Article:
considered? I mean, let’s… Louis: Well, first of all, sounds like a monumental
undertaking. David: Think about it this way. And I’m not
suggesting that this is the answer, but I just want to present it in a different way.
If you want to drive a car, OK, you’re required to spend I don’t know how many hours it is
in driver’s ed, you’re supposed to be doing driving practice with a certified person,
and then you have a test with a police officer, and then at any point, your license can be
revoked, OK? You can just have as many kids as you want. There’s no check or balance in any way to
determine whether you’re a competent parent. If physically you are able to get yourself
or get someone pregnant, you can have a kid, and that’s it. Yes, there are chid protective
services, the kid could be taken away from you if the right reporting is in place and
people find out, but is there not a faulty standared here in terms of who is qualified
to be a parent or not? And I know this is touchy stuff. Louis: Very. David: And again, I’m not suggesting this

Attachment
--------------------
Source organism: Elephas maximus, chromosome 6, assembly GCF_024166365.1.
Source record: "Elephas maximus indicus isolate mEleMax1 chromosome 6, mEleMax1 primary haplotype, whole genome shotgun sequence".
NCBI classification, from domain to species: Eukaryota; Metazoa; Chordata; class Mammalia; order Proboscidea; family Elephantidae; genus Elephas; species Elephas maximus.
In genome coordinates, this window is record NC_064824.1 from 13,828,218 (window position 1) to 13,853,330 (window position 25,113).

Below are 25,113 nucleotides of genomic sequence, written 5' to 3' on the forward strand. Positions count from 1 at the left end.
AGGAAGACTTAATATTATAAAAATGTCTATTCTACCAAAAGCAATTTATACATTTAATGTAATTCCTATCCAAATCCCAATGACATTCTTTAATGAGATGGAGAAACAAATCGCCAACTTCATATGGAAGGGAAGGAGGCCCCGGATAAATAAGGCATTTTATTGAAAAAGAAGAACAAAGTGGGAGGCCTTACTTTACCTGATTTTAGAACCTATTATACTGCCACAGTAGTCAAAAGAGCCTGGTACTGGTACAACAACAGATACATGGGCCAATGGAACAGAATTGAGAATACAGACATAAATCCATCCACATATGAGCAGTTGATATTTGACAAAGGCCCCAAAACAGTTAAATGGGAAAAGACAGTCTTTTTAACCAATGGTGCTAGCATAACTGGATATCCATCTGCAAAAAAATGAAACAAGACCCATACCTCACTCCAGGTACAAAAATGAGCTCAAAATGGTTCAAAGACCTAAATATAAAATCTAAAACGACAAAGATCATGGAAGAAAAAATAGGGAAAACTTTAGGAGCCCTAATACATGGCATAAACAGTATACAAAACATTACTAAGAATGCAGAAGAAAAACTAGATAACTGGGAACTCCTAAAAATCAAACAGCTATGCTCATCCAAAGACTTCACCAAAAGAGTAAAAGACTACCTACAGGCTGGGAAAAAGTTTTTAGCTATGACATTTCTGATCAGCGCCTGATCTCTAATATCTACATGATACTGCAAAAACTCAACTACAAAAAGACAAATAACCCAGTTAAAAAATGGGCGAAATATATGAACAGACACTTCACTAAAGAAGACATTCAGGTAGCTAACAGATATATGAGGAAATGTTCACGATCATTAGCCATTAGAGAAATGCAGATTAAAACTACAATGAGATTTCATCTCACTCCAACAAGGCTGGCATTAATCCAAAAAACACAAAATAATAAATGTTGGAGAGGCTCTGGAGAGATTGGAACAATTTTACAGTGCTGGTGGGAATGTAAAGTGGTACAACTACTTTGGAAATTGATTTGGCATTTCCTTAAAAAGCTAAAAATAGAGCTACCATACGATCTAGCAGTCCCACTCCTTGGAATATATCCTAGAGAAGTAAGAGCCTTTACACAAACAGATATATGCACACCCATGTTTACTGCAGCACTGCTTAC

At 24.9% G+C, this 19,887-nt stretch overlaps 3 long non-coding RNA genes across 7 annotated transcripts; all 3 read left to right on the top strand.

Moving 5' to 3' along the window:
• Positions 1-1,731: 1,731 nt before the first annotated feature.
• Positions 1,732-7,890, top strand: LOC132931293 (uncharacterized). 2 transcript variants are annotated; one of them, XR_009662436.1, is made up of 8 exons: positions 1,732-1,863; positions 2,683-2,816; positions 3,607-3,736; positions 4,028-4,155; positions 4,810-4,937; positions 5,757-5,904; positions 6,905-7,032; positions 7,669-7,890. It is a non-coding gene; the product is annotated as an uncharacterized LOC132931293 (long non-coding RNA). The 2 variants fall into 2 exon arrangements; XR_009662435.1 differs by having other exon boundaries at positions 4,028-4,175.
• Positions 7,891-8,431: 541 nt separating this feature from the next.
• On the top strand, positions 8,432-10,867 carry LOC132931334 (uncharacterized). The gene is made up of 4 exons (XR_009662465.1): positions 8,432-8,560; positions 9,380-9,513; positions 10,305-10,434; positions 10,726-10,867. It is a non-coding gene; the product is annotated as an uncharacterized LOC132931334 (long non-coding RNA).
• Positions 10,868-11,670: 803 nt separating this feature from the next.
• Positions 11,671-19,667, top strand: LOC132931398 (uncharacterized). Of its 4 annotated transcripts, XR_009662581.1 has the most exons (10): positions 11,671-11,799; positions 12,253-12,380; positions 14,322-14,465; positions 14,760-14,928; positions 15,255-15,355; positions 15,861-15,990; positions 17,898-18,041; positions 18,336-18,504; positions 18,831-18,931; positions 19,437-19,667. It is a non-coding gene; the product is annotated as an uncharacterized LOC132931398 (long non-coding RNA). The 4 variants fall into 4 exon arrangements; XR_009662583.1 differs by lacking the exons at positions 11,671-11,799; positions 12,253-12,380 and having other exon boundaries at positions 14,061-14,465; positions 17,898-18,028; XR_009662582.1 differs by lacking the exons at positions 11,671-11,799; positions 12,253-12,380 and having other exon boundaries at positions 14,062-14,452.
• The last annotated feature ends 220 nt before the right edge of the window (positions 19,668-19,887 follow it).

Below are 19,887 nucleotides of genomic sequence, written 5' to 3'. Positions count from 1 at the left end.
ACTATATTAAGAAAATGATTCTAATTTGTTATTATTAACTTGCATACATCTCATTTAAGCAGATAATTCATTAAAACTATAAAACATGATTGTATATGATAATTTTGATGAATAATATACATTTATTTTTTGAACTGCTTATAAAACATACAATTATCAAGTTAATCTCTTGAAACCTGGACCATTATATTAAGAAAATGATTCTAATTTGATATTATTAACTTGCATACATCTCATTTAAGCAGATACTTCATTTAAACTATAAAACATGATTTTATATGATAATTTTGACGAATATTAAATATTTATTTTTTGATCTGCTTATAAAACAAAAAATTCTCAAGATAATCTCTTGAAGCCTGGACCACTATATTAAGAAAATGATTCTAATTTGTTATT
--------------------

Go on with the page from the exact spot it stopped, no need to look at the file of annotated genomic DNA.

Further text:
should be done, I’m asking the question whether more oversight is needed. How many kids could
be safer? And again, the question is, if they are put into foster care, how many will also
have disappointing, sad experiences in foster care? Louis: Right. That’s another question. And
if you do implement something like this, I would imagine that the number of children
going into foster care because of it would be huge. David: So you’re agreeing with me that a huge
number of parents would be determined to be incompetent to parent a child? Louis: Absolutely. David: But you just don’t think it would resolve
all of them. Louis: No, it wouldn’t. And I just think that